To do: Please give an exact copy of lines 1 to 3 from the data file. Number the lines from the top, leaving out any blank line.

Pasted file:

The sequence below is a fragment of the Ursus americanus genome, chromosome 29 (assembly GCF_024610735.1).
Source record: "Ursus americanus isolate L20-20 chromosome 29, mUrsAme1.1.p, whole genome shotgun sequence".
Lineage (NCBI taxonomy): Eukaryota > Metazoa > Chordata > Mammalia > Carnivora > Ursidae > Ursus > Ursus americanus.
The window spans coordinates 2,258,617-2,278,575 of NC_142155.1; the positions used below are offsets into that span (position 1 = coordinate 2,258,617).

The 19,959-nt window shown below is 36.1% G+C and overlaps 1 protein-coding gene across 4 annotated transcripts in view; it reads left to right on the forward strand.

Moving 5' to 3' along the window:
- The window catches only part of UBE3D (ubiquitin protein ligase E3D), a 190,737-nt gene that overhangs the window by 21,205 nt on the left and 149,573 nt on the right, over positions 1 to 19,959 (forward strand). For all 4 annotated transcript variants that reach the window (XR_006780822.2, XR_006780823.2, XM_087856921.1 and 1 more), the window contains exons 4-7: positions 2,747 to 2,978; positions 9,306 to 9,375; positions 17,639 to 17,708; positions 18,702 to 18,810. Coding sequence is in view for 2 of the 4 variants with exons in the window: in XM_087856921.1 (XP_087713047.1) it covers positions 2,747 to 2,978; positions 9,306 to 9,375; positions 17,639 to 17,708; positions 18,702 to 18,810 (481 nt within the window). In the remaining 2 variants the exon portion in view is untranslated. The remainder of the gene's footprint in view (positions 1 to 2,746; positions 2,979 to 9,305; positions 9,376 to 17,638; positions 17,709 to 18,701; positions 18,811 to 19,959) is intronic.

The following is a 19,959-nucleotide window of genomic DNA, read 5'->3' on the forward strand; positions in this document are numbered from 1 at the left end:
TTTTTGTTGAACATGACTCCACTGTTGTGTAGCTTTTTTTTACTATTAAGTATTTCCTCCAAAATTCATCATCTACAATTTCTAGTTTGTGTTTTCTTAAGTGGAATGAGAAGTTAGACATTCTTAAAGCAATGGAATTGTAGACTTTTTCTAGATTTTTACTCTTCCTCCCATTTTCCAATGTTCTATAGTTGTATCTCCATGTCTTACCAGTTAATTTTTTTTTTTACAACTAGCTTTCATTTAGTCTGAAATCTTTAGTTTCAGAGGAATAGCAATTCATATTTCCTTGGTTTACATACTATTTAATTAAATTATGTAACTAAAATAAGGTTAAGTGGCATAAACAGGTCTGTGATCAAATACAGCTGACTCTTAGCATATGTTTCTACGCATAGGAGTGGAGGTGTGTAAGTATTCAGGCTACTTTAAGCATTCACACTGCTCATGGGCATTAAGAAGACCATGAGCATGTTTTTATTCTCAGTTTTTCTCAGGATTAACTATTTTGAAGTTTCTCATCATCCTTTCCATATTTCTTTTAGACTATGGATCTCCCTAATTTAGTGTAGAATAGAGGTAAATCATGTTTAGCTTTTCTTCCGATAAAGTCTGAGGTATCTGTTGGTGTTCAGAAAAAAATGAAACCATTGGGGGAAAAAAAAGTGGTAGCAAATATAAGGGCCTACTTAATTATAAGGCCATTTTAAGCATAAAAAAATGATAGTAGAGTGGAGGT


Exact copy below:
The sequence below is a fragment of the Ursus americanus genome, chromosome 29 (assembly GCF_024610735.1).
Source record: "Ursus americanus isolate L20-20 chromosome 29, mUrsAme1.1.p, whole genome shotgun sequence".
Lineage (NCBI taxonomy): Eukaryota > Metazoa > Chordata > Mammalia > Carnivora > Ursidae > Ursus > Ursus americanus.